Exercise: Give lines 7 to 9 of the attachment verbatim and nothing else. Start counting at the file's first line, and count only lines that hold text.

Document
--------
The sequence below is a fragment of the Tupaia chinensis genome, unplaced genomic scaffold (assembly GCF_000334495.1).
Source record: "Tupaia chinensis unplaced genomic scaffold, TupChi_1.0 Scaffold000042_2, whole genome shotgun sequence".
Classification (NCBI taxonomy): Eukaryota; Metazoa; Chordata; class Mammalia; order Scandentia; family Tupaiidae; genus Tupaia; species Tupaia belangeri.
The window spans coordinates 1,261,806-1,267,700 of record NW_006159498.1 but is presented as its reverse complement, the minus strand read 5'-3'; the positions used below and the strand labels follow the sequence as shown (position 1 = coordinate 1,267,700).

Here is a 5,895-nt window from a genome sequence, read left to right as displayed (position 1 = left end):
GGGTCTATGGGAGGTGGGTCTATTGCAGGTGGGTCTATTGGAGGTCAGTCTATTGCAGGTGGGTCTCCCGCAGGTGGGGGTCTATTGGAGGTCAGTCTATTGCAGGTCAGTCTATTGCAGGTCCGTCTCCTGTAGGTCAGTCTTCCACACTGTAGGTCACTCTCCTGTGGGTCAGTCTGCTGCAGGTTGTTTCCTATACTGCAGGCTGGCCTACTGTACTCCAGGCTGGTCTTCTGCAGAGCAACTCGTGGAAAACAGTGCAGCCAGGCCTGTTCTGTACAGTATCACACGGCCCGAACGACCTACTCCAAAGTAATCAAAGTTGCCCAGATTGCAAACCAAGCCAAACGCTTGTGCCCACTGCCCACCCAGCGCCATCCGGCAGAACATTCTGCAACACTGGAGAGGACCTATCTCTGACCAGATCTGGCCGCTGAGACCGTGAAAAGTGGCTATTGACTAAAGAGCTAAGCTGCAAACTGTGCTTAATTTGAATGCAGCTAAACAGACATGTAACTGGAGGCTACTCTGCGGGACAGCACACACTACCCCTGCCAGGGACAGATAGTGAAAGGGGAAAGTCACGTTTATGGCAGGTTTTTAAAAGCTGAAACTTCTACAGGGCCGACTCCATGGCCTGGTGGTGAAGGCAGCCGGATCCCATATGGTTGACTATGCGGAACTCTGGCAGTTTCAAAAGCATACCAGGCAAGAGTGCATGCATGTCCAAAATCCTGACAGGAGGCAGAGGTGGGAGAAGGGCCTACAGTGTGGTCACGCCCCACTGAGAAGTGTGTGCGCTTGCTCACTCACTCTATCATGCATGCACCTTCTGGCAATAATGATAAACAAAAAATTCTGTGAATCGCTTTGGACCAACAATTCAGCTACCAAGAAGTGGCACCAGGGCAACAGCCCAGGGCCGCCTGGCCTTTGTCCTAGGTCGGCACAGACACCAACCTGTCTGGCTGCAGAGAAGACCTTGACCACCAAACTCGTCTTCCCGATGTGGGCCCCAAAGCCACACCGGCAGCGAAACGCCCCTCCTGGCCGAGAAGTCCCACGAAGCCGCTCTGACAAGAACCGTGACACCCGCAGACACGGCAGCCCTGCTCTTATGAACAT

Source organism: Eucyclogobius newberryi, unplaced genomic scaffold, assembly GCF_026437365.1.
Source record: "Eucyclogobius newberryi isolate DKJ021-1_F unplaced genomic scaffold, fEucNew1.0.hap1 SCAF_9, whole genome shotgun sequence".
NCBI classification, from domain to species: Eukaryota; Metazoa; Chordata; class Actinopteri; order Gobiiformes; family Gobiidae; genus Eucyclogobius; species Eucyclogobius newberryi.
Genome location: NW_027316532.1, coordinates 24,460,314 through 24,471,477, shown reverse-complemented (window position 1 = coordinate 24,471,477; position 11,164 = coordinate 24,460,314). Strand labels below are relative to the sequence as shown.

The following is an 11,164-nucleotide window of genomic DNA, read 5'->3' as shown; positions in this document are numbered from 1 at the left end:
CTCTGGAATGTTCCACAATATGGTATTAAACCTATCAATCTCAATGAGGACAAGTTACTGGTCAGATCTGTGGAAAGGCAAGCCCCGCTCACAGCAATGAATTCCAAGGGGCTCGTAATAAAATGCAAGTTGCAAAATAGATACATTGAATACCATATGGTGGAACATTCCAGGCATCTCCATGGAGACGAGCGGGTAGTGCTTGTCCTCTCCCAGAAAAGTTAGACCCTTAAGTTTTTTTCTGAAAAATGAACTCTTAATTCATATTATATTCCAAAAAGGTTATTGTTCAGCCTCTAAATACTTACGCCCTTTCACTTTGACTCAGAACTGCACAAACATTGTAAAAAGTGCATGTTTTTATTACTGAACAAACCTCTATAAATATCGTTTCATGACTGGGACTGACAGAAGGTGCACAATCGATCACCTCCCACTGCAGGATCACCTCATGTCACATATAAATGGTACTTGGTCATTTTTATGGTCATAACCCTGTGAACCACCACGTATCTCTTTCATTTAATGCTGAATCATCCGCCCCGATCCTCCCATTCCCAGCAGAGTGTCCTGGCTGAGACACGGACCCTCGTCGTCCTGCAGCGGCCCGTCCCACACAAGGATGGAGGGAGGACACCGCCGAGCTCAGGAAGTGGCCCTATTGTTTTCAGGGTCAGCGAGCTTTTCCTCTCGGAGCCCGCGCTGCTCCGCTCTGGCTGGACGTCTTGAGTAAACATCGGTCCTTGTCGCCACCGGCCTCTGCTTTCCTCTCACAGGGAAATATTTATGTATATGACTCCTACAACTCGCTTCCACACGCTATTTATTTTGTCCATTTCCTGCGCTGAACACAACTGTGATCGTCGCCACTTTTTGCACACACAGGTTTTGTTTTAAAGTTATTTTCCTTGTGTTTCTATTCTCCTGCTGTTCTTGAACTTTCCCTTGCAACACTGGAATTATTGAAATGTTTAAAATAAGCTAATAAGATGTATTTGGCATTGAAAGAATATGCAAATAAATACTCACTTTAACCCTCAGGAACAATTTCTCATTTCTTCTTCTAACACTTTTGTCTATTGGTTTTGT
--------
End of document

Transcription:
Source organism: Eucyclogobius newberryi, unplaced genomic scaffold, assembly GCF_026437365.1.
Source record: "Eucyclogobius newberryi isolate DKJ021-1_F unplaced genomic scaffold, fEucNew1.0.hap1 SCAF_9, whole genome shotgun sequence".
NCBI classification, from domain to species: Eukaryota; Metazoa; Chordata; class Actinopteri; order Gobiiformes; family Gobiidae; genus Eucyclogobius; species Eucyclogobius newberryi.